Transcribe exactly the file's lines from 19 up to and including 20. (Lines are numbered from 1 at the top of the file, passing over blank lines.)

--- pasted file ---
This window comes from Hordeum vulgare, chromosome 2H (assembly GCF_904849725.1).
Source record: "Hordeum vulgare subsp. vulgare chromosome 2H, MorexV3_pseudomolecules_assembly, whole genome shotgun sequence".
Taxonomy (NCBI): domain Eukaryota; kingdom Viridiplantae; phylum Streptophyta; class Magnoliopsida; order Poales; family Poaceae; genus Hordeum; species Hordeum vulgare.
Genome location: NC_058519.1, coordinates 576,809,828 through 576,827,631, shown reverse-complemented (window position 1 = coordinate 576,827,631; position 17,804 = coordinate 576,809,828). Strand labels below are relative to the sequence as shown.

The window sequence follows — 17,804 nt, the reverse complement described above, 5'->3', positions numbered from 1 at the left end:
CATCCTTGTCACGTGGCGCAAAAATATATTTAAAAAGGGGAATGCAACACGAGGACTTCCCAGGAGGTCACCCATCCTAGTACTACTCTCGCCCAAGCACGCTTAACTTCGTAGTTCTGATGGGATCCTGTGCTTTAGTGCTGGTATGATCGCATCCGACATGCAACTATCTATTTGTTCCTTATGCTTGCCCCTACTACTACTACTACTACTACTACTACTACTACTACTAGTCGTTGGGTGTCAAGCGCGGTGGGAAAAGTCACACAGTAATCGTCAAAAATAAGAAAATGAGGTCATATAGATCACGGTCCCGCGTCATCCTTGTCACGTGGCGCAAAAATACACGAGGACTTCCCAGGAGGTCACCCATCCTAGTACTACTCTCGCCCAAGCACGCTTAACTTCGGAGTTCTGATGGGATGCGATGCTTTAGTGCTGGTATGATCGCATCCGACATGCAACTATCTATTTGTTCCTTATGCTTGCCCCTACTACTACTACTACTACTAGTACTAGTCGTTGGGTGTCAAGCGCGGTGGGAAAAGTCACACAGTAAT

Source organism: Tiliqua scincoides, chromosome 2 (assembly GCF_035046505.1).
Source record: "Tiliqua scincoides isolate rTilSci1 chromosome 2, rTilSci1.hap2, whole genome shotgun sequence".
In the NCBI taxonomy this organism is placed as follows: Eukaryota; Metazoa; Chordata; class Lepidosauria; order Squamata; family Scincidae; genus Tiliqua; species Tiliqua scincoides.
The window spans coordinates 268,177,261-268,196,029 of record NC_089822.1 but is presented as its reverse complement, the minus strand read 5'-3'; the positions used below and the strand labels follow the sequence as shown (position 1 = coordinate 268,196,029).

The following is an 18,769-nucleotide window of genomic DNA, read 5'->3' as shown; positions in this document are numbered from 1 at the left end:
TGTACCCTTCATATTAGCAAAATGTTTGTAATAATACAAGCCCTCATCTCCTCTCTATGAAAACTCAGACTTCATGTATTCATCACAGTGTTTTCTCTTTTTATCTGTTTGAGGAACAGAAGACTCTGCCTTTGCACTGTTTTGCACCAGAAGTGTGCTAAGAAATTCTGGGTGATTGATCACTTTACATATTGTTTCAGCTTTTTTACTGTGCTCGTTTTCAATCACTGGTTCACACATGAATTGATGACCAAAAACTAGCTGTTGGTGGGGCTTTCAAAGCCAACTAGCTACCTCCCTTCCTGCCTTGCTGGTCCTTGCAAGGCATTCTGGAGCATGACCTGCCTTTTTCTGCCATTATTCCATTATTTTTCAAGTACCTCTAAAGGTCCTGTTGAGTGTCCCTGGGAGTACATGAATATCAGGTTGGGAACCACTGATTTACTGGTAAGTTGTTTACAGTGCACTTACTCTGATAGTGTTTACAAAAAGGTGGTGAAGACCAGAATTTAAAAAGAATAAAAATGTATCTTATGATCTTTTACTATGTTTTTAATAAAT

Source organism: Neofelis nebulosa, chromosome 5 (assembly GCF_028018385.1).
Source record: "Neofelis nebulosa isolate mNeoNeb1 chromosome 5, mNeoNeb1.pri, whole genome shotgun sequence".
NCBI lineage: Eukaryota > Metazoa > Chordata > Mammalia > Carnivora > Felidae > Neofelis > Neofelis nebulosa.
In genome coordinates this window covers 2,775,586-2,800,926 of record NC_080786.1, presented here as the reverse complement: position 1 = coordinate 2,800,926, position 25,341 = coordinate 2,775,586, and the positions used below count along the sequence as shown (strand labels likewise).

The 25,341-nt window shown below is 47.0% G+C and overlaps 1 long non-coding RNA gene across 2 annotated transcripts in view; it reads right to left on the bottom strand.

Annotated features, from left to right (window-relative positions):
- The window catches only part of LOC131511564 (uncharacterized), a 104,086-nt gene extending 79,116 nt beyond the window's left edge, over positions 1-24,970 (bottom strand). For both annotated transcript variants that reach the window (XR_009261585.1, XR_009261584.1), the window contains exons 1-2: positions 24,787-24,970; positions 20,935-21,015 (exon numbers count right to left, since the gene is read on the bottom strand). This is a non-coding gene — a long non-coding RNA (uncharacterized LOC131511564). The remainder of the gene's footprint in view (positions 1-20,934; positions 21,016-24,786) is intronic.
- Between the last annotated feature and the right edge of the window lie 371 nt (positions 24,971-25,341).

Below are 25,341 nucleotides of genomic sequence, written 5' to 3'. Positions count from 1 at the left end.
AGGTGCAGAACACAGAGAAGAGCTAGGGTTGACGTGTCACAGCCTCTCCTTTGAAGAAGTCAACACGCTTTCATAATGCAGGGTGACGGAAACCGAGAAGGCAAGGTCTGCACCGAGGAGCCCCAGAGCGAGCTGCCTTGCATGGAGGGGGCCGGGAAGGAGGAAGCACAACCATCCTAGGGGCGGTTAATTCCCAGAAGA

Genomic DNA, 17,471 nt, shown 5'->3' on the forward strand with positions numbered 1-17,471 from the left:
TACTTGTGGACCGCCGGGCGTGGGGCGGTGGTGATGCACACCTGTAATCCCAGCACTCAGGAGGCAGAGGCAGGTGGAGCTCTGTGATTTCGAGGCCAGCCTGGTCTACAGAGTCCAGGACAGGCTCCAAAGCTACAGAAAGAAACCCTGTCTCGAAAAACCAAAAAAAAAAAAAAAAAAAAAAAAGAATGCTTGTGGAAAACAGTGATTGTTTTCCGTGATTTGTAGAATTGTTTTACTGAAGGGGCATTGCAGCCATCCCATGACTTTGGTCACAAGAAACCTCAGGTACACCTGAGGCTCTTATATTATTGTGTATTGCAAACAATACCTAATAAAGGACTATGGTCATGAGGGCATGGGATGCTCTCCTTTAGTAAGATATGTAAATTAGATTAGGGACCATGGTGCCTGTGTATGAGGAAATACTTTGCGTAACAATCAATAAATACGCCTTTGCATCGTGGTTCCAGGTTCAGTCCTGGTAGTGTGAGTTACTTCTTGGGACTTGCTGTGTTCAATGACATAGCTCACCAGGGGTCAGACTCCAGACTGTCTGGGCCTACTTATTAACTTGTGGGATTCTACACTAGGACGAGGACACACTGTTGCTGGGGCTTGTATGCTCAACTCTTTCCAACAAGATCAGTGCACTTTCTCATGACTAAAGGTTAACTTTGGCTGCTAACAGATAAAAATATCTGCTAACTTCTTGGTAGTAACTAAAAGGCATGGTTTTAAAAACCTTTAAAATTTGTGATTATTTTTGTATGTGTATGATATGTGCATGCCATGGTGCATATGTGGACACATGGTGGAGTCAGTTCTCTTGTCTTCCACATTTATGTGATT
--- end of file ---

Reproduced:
- The window catches only part of LOC131511564 (uncharacterized), a 104,086-nt gene extending 79,116 nt beyond the window's left edge, over positions 1-24,970 (bottom strand). For both annotated transcript variants that reach the window (XR_009261585.1, XR_009261584.1), the window contains exons 1-2: positions 24,787-24,970; positions 20,935-21,015 (exon numbers count right to left, since the gene is read on the bottom strand). This is a non-coding gene — a long non-coding RNA (uncharacterized LOC131511564). The remainder of the gene's footprint in view (positions 1-20,934; positions 21,016-24,786) is intronic.
- Between the last annotated feature and the right edge of the window lie 371 nt (positions 24,971-25,341).